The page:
Program performs

27 out of 29 Queen’s residency programs
Image by: Corey Lablans
27 out of 29 Queen’s residency programs

A program within the School of Medicine has saved itself.

After facing the possibility of losing accreditation, the School of Medicine’s internal medicine residency program was given a two-year timeline to improve.

It received an ‘intent to withdraw’ status from its accrediting bodies in 2005.

If the program had still been found lacking, it would have closed and enrolled residents would have been forced to go.

According to the Associate Dean of Post-graduate Medical Education Dr. Ross Walker, this residency program is now one of 27 that will be recommended for full approval this year — the highest rank given by the accreditation bodies.

The recommendations follow a survey earlier this month by members of the Royal College of Physicians and Surgeons of Canada and the College of Family Physicians of Canada.

“This shows you the power of accreditation. It can turn things around,” Walker said.

The accreditation and certification bodies determine which Canadian medical programs meet their standards. Their reviews are conducted every six years and published online for prospective residents to look at.

“What [the new review] says is that you’re going to get great training if you come to Kingston,” Walker said. “That’s very helpful for our programs when it comes to filling it with the best possible residents.”

Though the accreditation won’t be finalized until January, Walker said the recommendations are unlikely to change.

Programs are ranked on a three-step basis. Two of Queen’s 29 residency programs were recommended for provisional approval, which calls for the University to bring a program up to standard, before it can recieve full approval.

Walker said one of the programs that didn’t meet all accreditation standards was the public health and preventive medicine residency program — a program that includes working in public health units.

“It’s not looking after a patient, it’s public safety issues,” he said. “They were really struggling to understand and meet the accreditation standards, they’re making great strides.”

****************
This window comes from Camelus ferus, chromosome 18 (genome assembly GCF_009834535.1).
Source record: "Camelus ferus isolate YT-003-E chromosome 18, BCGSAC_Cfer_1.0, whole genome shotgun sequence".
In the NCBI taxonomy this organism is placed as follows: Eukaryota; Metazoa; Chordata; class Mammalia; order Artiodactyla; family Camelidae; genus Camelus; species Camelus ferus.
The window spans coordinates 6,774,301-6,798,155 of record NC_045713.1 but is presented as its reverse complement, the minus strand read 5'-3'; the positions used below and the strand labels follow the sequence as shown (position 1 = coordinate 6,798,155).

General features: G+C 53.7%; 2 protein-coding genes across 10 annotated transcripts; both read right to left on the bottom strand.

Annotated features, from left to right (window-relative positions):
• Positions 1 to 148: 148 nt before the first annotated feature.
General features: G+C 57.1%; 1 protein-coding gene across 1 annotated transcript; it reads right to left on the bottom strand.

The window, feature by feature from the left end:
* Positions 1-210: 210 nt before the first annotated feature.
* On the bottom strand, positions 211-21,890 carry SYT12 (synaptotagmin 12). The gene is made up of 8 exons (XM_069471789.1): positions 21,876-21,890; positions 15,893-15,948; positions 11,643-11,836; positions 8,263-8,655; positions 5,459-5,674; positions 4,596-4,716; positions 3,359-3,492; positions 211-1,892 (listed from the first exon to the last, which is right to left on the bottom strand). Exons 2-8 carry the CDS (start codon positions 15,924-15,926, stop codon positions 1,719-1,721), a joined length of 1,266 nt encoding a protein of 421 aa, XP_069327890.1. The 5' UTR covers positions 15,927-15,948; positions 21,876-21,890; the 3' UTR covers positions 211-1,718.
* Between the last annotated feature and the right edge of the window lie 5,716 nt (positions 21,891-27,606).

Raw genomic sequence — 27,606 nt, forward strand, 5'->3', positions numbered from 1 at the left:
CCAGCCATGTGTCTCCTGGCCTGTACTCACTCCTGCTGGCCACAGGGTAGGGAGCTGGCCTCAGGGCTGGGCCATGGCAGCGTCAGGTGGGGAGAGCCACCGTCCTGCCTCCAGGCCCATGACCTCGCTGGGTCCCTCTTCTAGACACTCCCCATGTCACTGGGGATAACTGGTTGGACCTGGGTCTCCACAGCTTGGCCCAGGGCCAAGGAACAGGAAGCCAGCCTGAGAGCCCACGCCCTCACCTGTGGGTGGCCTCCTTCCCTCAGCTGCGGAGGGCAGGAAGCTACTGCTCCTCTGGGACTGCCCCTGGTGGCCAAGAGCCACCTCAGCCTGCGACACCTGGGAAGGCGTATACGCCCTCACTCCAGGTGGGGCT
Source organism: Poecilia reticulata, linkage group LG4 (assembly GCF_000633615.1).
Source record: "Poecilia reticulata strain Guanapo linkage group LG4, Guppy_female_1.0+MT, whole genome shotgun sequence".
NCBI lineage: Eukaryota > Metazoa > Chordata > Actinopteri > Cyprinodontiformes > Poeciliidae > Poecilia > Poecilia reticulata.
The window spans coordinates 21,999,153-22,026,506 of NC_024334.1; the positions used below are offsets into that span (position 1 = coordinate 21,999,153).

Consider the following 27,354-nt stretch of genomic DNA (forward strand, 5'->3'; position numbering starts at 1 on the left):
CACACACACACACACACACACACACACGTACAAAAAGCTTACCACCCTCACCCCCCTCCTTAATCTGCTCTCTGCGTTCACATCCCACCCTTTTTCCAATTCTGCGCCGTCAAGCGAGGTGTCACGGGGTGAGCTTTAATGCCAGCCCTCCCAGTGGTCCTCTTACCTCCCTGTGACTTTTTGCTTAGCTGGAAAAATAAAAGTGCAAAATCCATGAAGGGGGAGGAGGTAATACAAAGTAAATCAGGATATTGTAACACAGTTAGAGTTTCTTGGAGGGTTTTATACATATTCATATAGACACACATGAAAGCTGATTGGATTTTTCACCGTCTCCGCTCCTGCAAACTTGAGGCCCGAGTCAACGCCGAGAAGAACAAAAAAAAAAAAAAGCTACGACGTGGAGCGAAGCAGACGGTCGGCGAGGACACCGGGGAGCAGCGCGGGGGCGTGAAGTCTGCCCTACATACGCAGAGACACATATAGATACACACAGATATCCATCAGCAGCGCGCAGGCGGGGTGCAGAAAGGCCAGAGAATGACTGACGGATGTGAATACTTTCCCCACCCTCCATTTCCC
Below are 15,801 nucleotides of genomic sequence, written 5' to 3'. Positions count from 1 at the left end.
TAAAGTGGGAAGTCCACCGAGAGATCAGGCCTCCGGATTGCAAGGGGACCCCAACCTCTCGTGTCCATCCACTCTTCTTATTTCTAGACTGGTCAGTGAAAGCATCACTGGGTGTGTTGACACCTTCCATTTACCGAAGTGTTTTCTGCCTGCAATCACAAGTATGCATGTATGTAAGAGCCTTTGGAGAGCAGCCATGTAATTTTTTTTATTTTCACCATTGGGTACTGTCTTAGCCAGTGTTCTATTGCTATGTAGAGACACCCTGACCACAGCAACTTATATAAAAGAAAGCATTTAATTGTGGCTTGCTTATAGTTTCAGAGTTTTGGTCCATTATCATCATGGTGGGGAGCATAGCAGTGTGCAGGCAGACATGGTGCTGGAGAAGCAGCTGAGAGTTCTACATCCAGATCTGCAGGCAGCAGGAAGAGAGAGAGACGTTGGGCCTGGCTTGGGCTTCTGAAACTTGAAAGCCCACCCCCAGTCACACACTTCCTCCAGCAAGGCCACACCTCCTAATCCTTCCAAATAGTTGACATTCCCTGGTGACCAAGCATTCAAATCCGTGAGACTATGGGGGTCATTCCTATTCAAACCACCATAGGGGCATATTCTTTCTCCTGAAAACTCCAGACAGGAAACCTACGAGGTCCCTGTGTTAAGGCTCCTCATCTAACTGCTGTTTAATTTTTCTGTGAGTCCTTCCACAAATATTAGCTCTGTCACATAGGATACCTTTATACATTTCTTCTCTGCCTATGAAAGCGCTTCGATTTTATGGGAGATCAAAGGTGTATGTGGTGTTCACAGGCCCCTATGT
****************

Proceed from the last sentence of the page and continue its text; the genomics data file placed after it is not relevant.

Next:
The physical medicine and rehabilitation program also received provisional approval. Walker said this was because it’s a less popular program that faced some issues with residents in the past, and the program became inactive for a while.

“It was such a disruptive time,” Walker said. He said the program was run out of St. Mary’s of the Lake hospital and issues with a former Queen’s resident caused staff at the hospital to remove their residence program temporarily.

The program has since been reinstated.

Regardless of the two provisional outcomes, this year’s results are unusually positive, Walker said. “For our centre to have a 93 per cent recommendation for approval is quite outstanding,” he said.

Most schools, Walker said, would expect to have between 85 and 90 per cent of their programs fully approved.

“The comments from the reviewers would suggest that we have some very innovative programs which really make us stand out,” he said. “With the new medical school and a new dean [Dr. Richard Reznick,] things seem to be happening. It just seems to be the right time.”

The review process requires each resident and faculty member to be interviewed by a member of the accreditation body. Questions involved include ones about the curriculum, feedback given by instructors and resident participation.

Similar reviews are also conducted on Queen’s undergraduate medical school. The next review will occur in the spring.

Because of the large amount of resident involvement in the accreditation process, student opinion factors high into the final outcome of the review, Walker said. “The residents know that it’s a time to be honest,” he said. “If the residents are not happy, you have a problem.”

– With files from Katherine Fernandez-Blance


KGH, medical school, residency

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